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Walt's Daughter

253rd Engineer Combat Battalion

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Dear Mrs. Chard:

 

I happened to come across your fine web site tonight while searching for

information on the 253rd Combat Engineers. Unfortunately, I can't find this

unit listed anywhere. I'd like to find some vets from that BN because I have

a 30 minute 8mm film of their tour of duty. The film was shot by one of the

vets during his time with the BN. I bought the film on ebay last year and

have transferred it to video and would like to give free copies to anyone

from that unit that I can locate.

 

Dr. Michael Brodhead at the USA CofE Office of History looked the unit up

and sent me the following information:

> The only information I could find on the 253rd Engineer Combat Battalion is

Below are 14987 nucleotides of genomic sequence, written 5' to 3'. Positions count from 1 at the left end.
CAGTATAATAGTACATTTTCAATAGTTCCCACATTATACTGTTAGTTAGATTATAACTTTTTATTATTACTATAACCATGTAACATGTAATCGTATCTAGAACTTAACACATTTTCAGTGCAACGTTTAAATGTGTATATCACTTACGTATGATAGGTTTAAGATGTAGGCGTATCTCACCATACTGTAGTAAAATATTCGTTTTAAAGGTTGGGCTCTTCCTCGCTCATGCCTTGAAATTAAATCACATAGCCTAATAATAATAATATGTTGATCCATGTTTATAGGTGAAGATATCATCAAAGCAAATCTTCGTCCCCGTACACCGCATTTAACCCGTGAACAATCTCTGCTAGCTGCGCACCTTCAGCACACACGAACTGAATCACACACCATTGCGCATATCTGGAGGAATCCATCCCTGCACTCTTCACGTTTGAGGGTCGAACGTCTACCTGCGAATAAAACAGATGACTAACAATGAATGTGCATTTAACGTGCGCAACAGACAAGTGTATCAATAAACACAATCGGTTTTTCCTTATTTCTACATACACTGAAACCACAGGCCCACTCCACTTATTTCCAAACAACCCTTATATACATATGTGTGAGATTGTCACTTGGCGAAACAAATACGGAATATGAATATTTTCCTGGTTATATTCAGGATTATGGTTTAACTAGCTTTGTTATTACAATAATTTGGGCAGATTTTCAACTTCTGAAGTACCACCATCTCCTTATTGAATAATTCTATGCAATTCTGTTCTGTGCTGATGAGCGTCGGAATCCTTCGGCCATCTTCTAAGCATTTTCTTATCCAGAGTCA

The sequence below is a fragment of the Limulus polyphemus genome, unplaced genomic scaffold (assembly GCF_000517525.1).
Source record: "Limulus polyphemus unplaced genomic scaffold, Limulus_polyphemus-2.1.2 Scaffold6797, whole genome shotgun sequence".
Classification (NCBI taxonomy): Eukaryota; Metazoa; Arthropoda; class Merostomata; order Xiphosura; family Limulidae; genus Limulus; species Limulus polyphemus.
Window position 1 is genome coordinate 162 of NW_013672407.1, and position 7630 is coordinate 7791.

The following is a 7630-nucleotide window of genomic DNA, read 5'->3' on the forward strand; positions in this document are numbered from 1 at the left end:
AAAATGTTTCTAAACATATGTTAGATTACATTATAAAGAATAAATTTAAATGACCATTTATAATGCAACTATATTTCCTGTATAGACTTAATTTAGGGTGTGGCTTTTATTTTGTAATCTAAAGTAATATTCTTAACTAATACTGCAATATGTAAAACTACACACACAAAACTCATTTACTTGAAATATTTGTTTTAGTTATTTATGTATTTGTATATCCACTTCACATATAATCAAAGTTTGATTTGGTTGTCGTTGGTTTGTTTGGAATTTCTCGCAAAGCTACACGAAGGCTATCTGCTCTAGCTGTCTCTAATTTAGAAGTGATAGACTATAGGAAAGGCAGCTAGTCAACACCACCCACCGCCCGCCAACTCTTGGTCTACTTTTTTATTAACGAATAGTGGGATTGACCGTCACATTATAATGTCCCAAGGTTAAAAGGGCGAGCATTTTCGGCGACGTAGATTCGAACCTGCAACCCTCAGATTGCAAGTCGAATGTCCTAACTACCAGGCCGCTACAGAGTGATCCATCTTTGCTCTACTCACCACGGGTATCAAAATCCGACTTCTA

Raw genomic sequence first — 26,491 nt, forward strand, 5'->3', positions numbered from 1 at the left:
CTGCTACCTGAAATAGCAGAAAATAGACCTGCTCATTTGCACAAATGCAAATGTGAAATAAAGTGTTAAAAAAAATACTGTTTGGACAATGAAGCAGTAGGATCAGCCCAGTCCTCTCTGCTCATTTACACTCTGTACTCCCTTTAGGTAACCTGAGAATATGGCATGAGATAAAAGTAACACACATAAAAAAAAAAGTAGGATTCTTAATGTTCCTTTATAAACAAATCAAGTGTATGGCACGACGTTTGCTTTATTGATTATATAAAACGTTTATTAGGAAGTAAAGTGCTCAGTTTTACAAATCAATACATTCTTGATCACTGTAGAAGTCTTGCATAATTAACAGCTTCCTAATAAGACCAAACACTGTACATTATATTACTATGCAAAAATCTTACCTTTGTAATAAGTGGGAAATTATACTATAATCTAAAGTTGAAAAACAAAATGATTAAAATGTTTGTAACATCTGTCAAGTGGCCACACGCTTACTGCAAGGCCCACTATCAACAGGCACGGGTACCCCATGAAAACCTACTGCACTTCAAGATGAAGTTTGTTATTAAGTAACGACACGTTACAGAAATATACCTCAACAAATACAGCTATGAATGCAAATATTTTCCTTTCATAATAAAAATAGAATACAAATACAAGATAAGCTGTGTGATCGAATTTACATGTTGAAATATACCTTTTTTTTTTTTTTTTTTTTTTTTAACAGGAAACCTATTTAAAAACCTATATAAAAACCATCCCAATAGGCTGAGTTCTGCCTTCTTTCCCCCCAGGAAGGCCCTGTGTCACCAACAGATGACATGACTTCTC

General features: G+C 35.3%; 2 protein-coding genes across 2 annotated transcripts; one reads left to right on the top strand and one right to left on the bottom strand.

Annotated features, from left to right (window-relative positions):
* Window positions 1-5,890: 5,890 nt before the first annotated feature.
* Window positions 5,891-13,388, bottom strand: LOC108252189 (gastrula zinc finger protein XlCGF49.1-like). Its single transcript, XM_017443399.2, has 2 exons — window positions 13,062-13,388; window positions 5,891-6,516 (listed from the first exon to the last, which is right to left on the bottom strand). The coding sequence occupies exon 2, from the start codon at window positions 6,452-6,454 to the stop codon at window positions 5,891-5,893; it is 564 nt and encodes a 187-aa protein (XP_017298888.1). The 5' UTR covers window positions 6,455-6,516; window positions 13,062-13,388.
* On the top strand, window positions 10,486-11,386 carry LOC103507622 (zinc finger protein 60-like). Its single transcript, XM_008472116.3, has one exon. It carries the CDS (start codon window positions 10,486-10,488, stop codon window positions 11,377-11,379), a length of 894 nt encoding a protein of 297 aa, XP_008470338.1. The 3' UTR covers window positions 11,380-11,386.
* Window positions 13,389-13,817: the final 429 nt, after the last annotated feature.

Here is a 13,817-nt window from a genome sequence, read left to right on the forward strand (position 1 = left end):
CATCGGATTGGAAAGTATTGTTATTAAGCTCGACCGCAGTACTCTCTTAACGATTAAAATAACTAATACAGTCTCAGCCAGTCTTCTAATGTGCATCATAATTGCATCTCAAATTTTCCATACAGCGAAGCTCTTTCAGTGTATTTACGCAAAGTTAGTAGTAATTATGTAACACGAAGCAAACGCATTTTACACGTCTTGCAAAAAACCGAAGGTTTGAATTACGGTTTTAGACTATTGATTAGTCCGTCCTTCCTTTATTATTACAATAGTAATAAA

> from a reference work entitled Order of Battle, U. S. Army, World War II, by

> Shelby L. Stanton, p. 574; The battalion was formed 15 October 1943 at Camp

> Crowder, Missouri; sailed from the New York Port of Embarkation 31 October

> 1944, arriving in England 8 November 1944; arrived in France 26 December 1944;

> participated in the Alsace-Ardennes, Central Europe, and Rhineland campaigns;

> was at Ulm, Germany in August 1945; arrived in the U. S. at the New York Port

> of Embarkation 9 April 1946 and was inactivated there the following day.

 

The film begins with scenes at the camp where these men went through basic

training and then follows them on weekend passes at (I believe)

Hopkinsville, KY. It then shows camp scenes but I don't know which camp. If

the town was indeed, Hopkinsville, KY, then Camp Campbell, KY would make

sense.

 

Then, the film shows the men in Europe. Some scenes are at Ulm, Germany and

that fits with the description above. Other locations include the Danube

River, Heidelburg, and Paris, where the unit was getting ready to come home.

There are scenes of guarding German POW's, a crashed airplane, traveling in

convoys, and several small towns where they stopped for chow, etc. It's

actually one man's film of his buddies and their travels in WWII.

 

The seller I bought it from on ebay had no idea as to the original

photographer so the trail was cold right from the start. This isn't an